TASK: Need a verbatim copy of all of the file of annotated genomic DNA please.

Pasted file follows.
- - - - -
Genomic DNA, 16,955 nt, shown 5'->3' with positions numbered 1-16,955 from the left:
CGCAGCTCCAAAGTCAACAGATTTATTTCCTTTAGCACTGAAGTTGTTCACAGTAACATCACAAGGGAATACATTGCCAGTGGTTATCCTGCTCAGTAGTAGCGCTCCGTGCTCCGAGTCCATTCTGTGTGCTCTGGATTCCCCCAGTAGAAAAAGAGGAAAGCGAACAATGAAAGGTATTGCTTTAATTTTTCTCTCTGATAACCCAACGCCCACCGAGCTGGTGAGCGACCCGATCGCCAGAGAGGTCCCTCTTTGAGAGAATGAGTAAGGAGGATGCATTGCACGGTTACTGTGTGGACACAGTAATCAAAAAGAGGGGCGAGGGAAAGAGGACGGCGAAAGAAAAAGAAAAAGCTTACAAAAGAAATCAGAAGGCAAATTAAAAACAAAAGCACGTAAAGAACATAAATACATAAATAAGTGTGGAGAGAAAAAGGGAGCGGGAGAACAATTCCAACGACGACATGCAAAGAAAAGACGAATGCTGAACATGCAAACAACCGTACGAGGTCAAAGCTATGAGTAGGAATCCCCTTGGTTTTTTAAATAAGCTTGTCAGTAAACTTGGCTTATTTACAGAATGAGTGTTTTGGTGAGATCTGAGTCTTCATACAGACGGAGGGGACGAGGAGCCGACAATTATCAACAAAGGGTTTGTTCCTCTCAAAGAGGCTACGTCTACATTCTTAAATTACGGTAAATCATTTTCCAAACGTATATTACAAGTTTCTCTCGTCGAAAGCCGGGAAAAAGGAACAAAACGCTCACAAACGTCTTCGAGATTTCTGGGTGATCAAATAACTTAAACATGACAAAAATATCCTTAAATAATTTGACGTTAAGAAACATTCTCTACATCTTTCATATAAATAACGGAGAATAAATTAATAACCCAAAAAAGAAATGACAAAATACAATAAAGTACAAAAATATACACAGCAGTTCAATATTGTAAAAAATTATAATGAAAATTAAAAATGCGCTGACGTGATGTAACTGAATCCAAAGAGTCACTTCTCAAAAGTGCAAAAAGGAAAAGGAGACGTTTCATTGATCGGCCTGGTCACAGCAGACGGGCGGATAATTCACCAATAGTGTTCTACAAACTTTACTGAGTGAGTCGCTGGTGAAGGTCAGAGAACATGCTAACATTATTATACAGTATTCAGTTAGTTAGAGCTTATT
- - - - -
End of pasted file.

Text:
Genomic DNA, 16,955 nt, shown 5'->3' with positions numbered 1-16,955 from the left:
CGCAGCTCCAAAGTCAACAGATTTATTTCCTTTAGCACTGAAGTTGTTCACAGTAACATCACAAGGGAATACATTGCCAGTGGTTATCCTGCTCAGTAGTAGCGCTCCGTGCTCCGAGTCCATTCTGTGTGCTCTGGATTCCCCCAGTAGAAAAAGAGGAAAGCGAACAATGAAAGGTATTGCTTTAATTTTTCTCTCTGATAACCCAACGCCCACCGAGCTGGTGAGCGACCCGATCGCCAGAGAGGTCCCTCTTTGAGAGAATGAGTAAGGAGGATGCATTGCACGGTTACTGTGTGGACACAGTAATCAAAAAGAGGGGCGAGGGAAAGAGGACGGCGAAAGAAAAAGAAAAAGCTTACAAAAGAAATCAGAAGGCAAATTAAAAACAAAAGCACGTAAAGAACATAAATACATAAATAAGTGTGGAGAGAAAAAGGGAGCGGGAGAACAATTCCAACGACGACATGCAAAGAAAAGACGAATGCTGAACATGCAAACAACCGTACGAGGTCAAAGCTATGAGTAGGAATCCCCTTGGTTTTTTAAATAAGCTTGTCAGTAAACTTGGCTTATTTACAGAATGAGTGTTTTGGTGAGATCTGAGTCTTCATACAGACGGAGGGGACGAGGAGCCGACAATTATCAACAAAGGGTTTGTTCCTCTCAAAGAGGCTACGTCTACATTCTTAAATTACGGTAAATCATTTTCCAAACGTATATTACAAGTTTCTCTCGTCGAAAGCCGGGAAAAAGGAACAAAACGCTCACAAACGTCTTCGAGATTTCTGGGTGATCAAATAACTTAAACATGACAAAAATATCCTTAAATAATTTGACGTTAAGAAACATTCTCTACATCTTTCATATAAATAACGGAGAATAAATTAATAACCCAAAAAAGAAATGACAAAATACAATAAAGTACAAAAATATACACAGCAGTTCAATATTGTAAAAAATTATAATGAAAATTAAAAATGCGCTGACGTGATGTAACTGAATCCAAAGAGTCACTTCTCAAAAGTGCAAAAAGGAAAAGGAGACGTTTCATTGATCGGCCTGGTCACAGCAGACGGGCGGATAATTCACCAATAGTGTTCTACAAACTTTACTGAGTGAGTCGCTGGTGAAGGTCAGAGAACATGCTAACATTATTATACAGTATTCAGTTAGTTAGAGCTTATT